While many cultures have their own version of Bigfoot—including the formidable Yeti of the Himalayas, also known as the Abominable Snowman—America lays claim to several types all of its own. According to AIMS, there are more than 12 different types of Bigfoot inhabiting Appalachia, ranging from the more human-looking Grass Man to the vicious, eight-foot-tall Midnight Whistler.
Native Americans have their own reported sightings of Bigfoot that predate modern accounts by millennia. These come from several tribes, including the Iroquois and Shawnee. One Cherokee legend even tells of a Bigfoot called the Tsul ‘Kalu (aka the Cherokee Devil) that married a young girl and was blamed for all of the tribe’s misfortunes thereafter.
First spotted by the Iroquois, the aforementioned Midnight Whistler is thought to be the first clan of Bigfoot to venture beyond the cave systems where they hid from humans. It is believed to have used waterways to spread throughout Appalachia and eventually evolve into the different Bigfoot clans reported today. The nocturnal creature weighs 400 pounds, has jet black fur, and glowing green eyes, and communicates with a booming whistle that allegedly resembles a steam engine.
Cherokee legend has it that the Tsul ‘Kalu had the power to read people’s minds. Present-day witnesses have claimed to lose time after sighting the Bigfoot, similar to the effect reported by those who claim to have been abducted by aliens: Hours pass in the blink of an eye, and the victim is left unable to recall what happened to them. And sometimes, of course, Bigfoot just makes people strip naked and go crazy
One suggested reason for the lack of evidence of Bigfoot’s existence is the idea that these creatures bury their dead. There have been several reports of the discovery of Bigfoot burial grounds over the years, and while most come from less than reputable sources, it would perhaps explain why no one has ever stumbled across a Bigfoot carcass in the wild.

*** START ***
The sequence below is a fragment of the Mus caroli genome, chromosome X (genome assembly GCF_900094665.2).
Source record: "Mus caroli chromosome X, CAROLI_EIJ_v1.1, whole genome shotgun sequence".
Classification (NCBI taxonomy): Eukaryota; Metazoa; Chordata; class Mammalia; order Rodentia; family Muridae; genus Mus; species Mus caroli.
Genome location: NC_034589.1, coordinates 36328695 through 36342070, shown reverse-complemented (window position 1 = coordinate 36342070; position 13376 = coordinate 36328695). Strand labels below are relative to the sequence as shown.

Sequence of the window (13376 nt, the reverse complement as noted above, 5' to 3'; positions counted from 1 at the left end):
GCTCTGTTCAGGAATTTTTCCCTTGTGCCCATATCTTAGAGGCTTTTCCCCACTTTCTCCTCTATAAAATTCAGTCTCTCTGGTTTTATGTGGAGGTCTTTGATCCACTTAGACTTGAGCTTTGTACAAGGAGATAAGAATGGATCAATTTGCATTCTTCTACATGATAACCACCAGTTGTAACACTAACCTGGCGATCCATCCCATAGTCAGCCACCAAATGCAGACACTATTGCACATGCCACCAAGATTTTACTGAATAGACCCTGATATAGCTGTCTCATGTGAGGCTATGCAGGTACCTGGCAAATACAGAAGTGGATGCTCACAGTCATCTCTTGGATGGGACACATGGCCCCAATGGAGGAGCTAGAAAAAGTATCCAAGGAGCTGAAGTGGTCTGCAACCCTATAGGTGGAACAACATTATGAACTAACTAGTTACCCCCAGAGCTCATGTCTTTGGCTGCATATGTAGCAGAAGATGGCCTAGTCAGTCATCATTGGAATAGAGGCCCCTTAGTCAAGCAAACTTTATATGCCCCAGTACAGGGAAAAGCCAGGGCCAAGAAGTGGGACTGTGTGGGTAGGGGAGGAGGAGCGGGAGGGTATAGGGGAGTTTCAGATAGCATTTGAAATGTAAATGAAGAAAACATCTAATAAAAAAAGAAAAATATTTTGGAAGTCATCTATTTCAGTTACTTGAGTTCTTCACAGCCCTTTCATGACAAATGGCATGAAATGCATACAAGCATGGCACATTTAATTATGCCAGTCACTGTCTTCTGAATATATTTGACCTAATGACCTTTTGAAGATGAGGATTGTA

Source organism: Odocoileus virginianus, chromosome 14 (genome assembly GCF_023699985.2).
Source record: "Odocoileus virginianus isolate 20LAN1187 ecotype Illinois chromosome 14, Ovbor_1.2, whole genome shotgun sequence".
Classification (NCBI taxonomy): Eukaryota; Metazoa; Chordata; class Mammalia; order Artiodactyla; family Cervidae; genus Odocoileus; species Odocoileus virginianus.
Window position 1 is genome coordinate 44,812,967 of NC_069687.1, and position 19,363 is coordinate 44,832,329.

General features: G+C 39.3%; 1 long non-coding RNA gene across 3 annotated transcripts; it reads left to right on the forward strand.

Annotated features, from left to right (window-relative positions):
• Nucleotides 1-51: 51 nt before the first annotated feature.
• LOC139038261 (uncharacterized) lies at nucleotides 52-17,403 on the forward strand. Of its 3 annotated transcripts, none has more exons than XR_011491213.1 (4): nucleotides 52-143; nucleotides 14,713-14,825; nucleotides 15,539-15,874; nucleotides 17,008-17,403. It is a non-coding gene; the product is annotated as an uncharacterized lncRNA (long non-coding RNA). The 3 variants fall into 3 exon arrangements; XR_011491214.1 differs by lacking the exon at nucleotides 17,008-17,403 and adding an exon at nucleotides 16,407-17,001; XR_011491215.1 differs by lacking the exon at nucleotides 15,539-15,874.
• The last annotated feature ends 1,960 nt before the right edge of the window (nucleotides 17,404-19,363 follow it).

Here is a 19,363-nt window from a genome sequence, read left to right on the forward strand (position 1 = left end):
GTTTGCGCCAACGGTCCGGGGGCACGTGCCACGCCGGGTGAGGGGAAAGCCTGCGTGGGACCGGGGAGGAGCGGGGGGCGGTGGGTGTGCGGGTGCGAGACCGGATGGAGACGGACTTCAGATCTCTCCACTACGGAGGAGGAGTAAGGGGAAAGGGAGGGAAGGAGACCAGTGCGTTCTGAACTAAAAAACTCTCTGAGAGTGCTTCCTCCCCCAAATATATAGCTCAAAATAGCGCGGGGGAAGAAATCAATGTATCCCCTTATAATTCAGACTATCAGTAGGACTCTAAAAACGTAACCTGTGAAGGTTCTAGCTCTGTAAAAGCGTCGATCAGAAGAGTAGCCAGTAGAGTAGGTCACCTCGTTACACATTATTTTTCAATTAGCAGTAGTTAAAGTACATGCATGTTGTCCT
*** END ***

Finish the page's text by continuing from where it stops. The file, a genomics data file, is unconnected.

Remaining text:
In Appalachia, Chupacabras are referred to as West Virginia Vampires, thanks to the local belief that they suck on the blood of woodland creatures. AIMS believes that Bigfoot may use Chupacabras the same way hunters use bloodhounds, with the Chupacabras catching the prey and the Bigfoots swooping in to retrieve the body. In return, Bigfoots act as muscle for Chupacabras, protecting them from traps when curious monster hunters get too close. As you might expect, no evidence currently exists to support this theory
Some Bigfoot investigators believe the creatures communicate with each other—and even with humans—by knocking on wood with their fists, or possibly a club or stick. This bears similarity to gorillas, who have been shown to clap their hands in warning during instances of alarm.
One suggestion for Bigfoot’s existence is that it is a member of a race of presumed-extinct apes—the largest who ever lived—who crossed the Bering land bridge from Asia and into the United States. However, no Gigantopithecus fossils have yet been found in America.
An apple a day does not keep Bigfoot away. According to AIMS’ investigations, one Bigfoot type called a Yahoo has surfaced in the orchards of West Virginia’s rough country, where Golden Delicious apples are abundant. The Yahoo, they claim, is ten feet tall and weighs up to 1,000 pounds, with scat as large as an apple pie. According to at least one news source, Bigfoot also enjoys blueberry bagels.
The most aggressive Bigfoot in Appalachia is ominously called the Wildman. Alleged to be eight feet tall, 500 pounds, covered in jet black fur, and unafraid of people, the Wildman is a close relative of the Midnight Whistler, but with an even worse temper. In the 1700s, the Shawnee claimed the Wildman was responsible for the deaths of seven members of their tribe